Ardern: Call out COVID rulebreakers

Jacinda Ardern says she understands New Zealanders' frustrations over the latest COVID-19 breaches.
Jacinda Ardern says she understands New Zealanders' frustrations over the latest COVID-19 breaches.

New Zealand Prime Minister Jacinda Ardern has a new twist on her "Be Kind" mantra, now urging Kiwis to call out COVID rule breakers, but with kindness.

Anger is mounting within Auckland at the city's latest lockdown; the fourth during the pandemic and the second in a month.

Ms Ardern's government ordered the snap lockdown late on Saturday night in response to lingering cases from the Valentine's Day outbreak.

ASB Bank estimates the lockdown, scheduled for seven days, will cost New Zealand's economy roughly $NZ240 million ($A225 million).

It has already cost thousands of Kiwis their Sundays, trapped in lengthy queues to move in and out of city borders as police re-establish checkpoints.

It has also cancelled regular schooling and re-arranged or cancelled many events, including Auckland Pride and Australian cricket and netball tours of New Zealand.

But most anger is being directed towards a handful of unnamed Aucklanders who broke with orders to isolate before testing positive to the deadly virus.

"Someone said to me 'I'm in the seven stages of grief and I'm lingering on anger'. I totally get that," Ms Ardern told Radio NZ on Monday.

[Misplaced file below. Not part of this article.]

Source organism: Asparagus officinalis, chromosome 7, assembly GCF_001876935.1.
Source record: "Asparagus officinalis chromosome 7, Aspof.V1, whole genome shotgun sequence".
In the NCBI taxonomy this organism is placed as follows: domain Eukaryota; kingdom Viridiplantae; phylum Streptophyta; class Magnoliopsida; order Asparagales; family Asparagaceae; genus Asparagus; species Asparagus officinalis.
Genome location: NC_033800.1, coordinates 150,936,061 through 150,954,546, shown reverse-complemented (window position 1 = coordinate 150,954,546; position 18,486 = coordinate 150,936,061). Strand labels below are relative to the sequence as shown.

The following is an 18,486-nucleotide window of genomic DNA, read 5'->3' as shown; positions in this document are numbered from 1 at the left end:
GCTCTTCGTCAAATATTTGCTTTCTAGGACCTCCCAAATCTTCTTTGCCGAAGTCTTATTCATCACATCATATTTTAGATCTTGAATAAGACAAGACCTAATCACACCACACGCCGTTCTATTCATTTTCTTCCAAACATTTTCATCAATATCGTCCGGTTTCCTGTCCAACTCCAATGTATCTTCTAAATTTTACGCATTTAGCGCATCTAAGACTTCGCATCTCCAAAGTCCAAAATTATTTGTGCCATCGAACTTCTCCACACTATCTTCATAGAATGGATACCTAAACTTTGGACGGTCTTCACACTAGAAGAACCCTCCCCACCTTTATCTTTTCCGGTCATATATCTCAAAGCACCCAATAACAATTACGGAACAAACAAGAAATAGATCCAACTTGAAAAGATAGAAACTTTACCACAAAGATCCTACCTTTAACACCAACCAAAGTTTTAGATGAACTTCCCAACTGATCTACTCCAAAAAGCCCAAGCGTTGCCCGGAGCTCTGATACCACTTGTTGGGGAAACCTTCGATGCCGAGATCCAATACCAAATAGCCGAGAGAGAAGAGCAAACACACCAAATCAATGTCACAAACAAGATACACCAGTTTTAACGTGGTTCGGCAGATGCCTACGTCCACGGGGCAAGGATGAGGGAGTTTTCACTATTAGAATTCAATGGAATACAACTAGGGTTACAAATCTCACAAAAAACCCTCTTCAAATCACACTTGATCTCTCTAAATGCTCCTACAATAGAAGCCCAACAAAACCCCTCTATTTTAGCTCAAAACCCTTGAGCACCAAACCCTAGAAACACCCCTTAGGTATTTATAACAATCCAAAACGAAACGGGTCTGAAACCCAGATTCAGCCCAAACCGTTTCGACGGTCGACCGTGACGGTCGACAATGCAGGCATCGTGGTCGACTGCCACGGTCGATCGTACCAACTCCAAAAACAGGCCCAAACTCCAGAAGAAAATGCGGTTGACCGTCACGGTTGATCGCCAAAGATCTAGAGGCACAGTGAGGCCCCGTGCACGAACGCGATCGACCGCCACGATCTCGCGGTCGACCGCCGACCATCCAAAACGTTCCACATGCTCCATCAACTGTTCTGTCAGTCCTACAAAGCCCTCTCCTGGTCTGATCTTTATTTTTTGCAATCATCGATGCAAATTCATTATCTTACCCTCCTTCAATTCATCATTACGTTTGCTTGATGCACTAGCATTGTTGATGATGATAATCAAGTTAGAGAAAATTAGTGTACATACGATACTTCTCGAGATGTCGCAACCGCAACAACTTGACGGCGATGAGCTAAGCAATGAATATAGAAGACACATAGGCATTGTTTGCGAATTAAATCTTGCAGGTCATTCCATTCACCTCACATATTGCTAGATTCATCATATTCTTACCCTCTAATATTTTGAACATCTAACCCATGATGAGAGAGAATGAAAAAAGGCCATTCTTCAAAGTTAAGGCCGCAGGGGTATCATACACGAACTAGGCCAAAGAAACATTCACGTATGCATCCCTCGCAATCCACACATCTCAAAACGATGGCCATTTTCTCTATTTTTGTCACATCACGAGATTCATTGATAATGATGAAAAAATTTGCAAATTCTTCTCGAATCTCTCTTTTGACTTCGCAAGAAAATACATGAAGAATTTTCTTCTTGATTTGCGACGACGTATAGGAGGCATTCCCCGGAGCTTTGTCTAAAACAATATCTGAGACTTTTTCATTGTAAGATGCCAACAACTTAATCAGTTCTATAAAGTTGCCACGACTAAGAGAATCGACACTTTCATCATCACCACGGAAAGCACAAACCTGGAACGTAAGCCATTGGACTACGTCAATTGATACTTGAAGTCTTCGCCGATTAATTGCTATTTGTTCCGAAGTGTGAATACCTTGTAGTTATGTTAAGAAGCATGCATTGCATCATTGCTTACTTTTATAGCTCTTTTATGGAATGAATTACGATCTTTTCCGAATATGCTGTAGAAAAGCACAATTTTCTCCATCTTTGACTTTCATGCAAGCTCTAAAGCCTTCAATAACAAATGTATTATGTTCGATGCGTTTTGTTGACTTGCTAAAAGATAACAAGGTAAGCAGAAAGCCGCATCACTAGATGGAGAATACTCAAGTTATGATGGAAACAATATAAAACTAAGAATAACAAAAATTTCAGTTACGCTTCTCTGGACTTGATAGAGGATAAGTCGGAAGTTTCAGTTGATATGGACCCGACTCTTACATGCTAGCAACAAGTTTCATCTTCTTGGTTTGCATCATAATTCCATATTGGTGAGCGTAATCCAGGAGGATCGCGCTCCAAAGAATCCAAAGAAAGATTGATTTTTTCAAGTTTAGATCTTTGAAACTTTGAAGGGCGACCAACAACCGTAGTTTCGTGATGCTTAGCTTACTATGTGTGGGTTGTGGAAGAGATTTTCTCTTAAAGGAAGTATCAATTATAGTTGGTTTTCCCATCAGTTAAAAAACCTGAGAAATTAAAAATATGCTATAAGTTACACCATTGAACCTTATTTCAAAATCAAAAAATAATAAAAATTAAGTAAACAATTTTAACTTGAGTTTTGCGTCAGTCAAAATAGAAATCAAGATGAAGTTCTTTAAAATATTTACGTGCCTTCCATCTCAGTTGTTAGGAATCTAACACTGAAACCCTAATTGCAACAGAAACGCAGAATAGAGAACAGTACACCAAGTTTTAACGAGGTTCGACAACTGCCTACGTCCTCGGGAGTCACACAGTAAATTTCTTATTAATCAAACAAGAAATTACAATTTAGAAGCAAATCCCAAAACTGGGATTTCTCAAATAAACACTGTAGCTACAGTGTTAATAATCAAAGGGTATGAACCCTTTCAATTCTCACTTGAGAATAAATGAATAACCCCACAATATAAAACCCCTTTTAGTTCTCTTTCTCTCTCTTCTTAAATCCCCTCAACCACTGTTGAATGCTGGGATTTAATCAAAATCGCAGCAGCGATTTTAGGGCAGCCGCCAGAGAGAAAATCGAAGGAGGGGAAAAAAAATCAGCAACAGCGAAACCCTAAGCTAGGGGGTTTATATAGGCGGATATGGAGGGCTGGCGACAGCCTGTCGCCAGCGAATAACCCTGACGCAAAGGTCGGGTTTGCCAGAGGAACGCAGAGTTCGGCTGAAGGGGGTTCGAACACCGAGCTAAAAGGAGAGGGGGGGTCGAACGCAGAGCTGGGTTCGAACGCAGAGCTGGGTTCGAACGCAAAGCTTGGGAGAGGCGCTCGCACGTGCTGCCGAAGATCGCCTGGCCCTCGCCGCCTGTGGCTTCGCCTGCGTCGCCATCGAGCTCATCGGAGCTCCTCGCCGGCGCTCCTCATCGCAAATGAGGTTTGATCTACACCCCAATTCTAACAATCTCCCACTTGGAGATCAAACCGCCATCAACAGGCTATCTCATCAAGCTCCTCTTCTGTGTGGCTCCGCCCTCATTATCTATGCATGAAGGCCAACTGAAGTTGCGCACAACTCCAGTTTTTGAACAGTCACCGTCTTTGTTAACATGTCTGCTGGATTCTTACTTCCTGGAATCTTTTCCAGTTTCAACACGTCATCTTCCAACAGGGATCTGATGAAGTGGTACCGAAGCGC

Ms Ardern, famous for her leadership pledge to maintain "relentless positivity", made no attempt to hide her frustration at the situation.

"It is not appropriate and it is not okay, for members of the team of five million to let the rest of us down," she said.

Still, there is confusion as to whether the infected Aucklanders understood the rules.

Newshub reports one of the Kiwis to test positive - who went to work at an Auckland KFC before learning their test result - wasn't told the rules.

That woman has asked for an apology from the PM.

The tense situation has led many - including the opposition - to call for stronger enforcement of isolation, and punishments for rule-breakers.

On that point, Ms Ardern is deferring to police to use their powers as appropriate, rather than jumping on the bandwagon.

However, she has summoned New Zealanders to have hard conversations with each other if they see wrongdoing.

"That means calling a family member or work colleague out for not following the rules," she said.

"Do it with kindness, but do it."

Health authorities announced no new cases of the deadly virus in the community on Monday.

While that is good news, it does not mean that Auckland's outbreak is contained.

As contact tracers are only just swinging into action around the new cases' closest contacts, they are yet to identify, test or process many of the people at most risk.

Australian Associated Press